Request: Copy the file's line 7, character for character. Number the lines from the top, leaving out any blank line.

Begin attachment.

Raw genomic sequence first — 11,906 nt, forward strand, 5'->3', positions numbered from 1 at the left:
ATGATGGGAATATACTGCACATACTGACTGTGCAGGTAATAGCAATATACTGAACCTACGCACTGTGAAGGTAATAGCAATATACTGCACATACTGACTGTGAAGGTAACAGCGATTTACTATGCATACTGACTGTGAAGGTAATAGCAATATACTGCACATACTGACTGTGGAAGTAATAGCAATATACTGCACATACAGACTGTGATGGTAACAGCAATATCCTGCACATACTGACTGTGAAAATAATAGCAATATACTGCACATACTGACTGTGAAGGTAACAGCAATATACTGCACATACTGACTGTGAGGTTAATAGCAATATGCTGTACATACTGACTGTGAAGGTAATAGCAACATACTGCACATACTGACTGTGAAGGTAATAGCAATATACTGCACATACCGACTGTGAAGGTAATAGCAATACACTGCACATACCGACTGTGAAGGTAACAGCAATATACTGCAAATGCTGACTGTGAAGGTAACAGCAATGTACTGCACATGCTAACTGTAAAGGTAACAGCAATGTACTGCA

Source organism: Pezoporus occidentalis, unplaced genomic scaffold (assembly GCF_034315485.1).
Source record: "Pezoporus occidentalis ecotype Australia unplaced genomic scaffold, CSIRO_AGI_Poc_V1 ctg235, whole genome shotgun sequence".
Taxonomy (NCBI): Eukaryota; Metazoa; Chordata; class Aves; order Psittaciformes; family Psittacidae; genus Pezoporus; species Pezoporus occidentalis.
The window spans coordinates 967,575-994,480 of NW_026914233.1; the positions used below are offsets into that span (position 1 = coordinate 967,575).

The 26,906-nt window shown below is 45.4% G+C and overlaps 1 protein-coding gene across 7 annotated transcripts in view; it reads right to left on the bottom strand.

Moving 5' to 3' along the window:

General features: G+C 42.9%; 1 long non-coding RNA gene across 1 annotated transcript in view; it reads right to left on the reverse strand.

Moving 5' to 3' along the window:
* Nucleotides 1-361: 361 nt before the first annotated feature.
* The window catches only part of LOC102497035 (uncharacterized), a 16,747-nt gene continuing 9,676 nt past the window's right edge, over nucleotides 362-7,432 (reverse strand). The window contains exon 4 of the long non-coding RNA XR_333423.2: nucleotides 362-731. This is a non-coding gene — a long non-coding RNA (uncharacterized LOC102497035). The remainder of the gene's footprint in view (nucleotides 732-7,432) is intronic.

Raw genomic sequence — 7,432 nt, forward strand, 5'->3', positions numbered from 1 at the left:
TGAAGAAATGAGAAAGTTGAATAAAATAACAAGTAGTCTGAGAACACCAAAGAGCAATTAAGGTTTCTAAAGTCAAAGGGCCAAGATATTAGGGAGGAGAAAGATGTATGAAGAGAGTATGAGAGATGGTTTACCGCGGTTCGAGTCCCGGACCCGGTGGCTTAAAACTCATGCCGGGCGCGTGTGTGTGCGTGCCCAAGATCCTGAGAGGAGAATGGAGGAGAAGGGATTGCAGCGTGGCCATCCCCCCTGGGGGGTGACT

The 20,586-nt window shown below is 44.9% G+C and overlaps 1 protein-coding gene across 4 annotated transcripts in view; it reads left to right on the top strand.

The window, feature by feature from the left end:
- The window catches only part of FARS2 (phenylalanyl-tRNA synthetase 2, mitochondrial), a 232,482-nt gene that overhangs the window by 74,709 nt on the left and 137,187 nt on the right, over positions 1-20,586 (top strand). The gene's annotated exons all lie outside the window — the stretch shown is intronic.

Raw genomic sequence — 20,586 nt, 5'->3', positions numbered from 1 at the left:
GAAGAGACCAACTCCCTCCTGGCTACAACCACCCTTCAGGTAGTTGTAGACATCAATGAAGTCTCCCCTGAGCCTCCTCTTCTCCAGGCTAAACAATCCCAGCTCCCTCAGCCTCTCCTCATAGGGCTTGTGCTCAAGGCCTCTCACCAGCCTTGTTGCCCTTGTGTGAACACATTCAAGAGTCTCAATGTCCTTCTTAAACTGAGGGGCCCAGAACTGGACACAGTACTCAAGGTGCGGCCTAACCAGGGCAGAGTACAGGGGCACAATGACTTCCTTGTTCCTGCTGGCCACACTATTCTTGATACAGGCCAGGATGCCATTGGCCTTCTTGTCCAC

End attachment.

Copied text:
The 26,906-nt window shown below is 45.4% G+C and overlaps 1 protein-coding gene across 7 annotated transcripts in view; it reads right to left on the bottom strand.